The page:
Laminate exterior doors are prone to peeling, splitting and bubbling. The laminate may separate from the underlying door due to factors such as age, sun exposure or moisture. Once the separation begins, additional moisture will invade the space between the laminate and the underlying surface, resulting in rapid deterioration. Dents from a break-in or mishap also affect the door's overall appearance. In both cases, you must remove the laminate and apply a fresh layer of wood veneer.
Things You'll Need
Random orbital sander or sanding block
Vacuum with hose attachment
Wood veneer sheets
Remove the door handles. Open the door and remove the screws that are affixing the handle and latch plate to the door and remove the screws on the side of the door.
Remove the door from its hinges. Open the door and use a screwdriver to remove the screws that are affixing the door to the hinge plates. There will be a hinge plate at the top, near the middle and near the bottom of the door.
Lay the door on a work bench or atop a drop cloth on the floor, with the exterior side facing the ceiling.
Remove the old laminate. Position the edge of a putty knife at the point where the laminate meets the door surface and tap the tip of the putty knife handle with a hammer to push the blade forward, thereby separating the laminate from the underlying surface.
Wipe spackle compound into dents. Use a putty knife to smear the spackle. Smooth the surface with the putty knife and allow the compound to dry, per the instructions on the packaging.
Put on a face mask and protective eyewear.
Sand the door surface to smooth the spackle compound and to remove traces of adhesive used to attach the laminate. Use medium-grit sandpaper on a sanding block or a random orbital sander.
Remove dust generated by the sanding process with a vacuum hose attachment.
Wipe down the door's surface with a damp lint-free cloth to remove traces of dust. Remove your protective eyewear if desired.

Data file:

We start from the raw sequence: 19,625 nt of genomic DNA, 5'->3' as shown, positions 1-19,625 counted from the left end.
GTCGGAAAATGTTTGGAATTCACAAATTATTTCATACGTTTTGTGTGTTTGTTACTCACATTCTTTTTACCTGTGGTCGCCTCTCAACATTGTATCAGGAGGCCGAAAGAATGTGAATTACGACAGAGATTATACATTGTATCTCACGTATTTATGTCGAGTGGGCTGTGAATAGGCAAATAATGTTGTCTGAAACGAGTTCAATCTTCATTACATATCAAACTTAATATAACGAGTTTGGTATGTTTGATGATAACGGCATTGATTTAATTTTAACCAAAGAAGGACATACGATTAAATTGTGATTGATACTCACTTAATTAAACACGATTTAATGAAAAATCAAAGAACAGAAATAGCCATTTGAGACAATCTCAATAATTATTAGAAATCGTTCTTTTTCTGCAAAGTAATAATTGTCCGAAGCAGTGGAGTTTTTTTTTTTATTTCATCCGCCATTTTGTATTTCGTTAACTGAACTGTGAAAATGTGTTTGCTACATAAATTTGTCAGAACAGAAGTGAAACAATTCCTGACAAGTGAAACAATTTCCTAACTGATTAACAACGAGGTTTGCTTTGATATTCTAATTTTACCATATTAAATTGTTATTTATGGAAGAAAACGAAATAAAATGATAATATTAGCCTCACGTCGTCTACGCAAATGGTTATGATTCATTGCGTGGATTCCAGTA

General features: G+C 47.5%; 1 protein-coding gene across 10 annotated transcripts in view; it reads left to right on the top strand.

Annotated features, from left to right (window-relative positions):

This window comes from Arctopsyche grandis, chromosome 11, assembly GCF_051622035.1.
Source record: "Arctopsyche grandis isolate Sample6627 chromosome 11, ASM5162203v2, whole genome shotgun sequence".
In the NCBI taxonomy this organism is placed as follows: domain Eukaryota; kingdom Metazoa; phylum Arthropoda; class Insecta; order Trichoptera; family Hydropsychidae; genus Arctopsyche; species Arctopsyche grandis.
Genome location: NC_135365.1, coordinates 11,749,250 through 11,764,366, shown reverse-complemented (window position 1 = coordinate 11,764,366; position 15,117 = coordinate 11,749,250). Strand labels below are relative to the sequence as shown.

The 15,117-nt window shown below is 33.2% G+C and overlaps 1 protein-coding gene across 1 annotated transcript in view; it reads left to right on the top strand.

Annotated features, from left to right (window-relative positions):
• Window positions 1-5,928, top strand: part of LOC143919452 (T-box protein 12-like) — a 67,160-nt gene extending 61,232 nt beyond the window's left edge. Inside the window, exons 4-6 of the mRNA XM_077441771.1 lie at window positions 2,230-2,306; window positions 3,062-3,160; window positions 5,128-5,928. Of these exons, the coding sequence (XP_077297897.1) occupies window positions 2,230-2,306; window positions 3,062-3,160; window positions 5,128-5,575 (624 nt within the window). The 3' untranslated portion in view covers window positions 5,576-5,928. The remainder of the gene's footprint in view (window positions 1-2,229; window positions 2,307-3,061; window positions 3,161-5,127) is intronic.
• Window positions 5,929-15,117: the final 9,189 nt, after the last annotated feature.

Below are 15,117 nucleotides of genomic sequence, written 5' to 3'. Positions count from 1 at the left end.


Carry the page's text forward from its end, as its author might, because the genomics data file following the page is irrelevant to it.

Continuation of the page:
Mix two-part epoxy compound in a disposable bowl. Mix the compound with a putty knife.
Apply the epoxy compound to the door's surface with a foam roller.
Apply epoxy compound to the back of the wood veneer strips.
Adhere strips of wood laminate to the door's surface. Apply strips at the top and work toward the bottom of the door, so the wood grain is vertical. Position the strips as close as possible without overlap.
Trim the wood laminate with a razor knife as it's applied to the door. Smooth the laminate with your hands, then trim away excess laminate to ensure a perfect fit around windows, molding and the holes for the door handle.
Allow the epoxy to dry and harden. Consult the product packaging for the recommended drying time.
Apply three to four coats of outdoor polyurethane. Brush an even coat of polyurethane over the entire door and allow it to dry before applying a new coat. The polyurethane will seal the wood, protecting it from the elements. Use a tinted polyurethane if you need to alter the color of the wood laminate to match the trim pieces. Allow the polyurethane to dry, per the directions on the package.
Hang the door on its hinges. You may need a friend to hold the door in an upright position while you run screws through the hinge plates and into the edge of the door.
Replace the door handle or latch. Run the exterior handle through the hole in the door and fasten it to the door's surface with screws. Repeat with the handle on the other side of the door, then insert the screws that run into the side of the door.
If you remove the old laminate in large, intact strips, use these pieces as a template for cutting the new pieces. Place the old laminate on top of the new laminate and trace the outline onto the new wood. Cut along the tracing line with a razor knife.
This project will take at least two days to complete. Consider how you will secure your home during the repair process. A locking storm door is ideal. Otherwise, you may opt to place a board over the doorway.
Apply two-part epoxy and polyurethane in a well-ventilated location.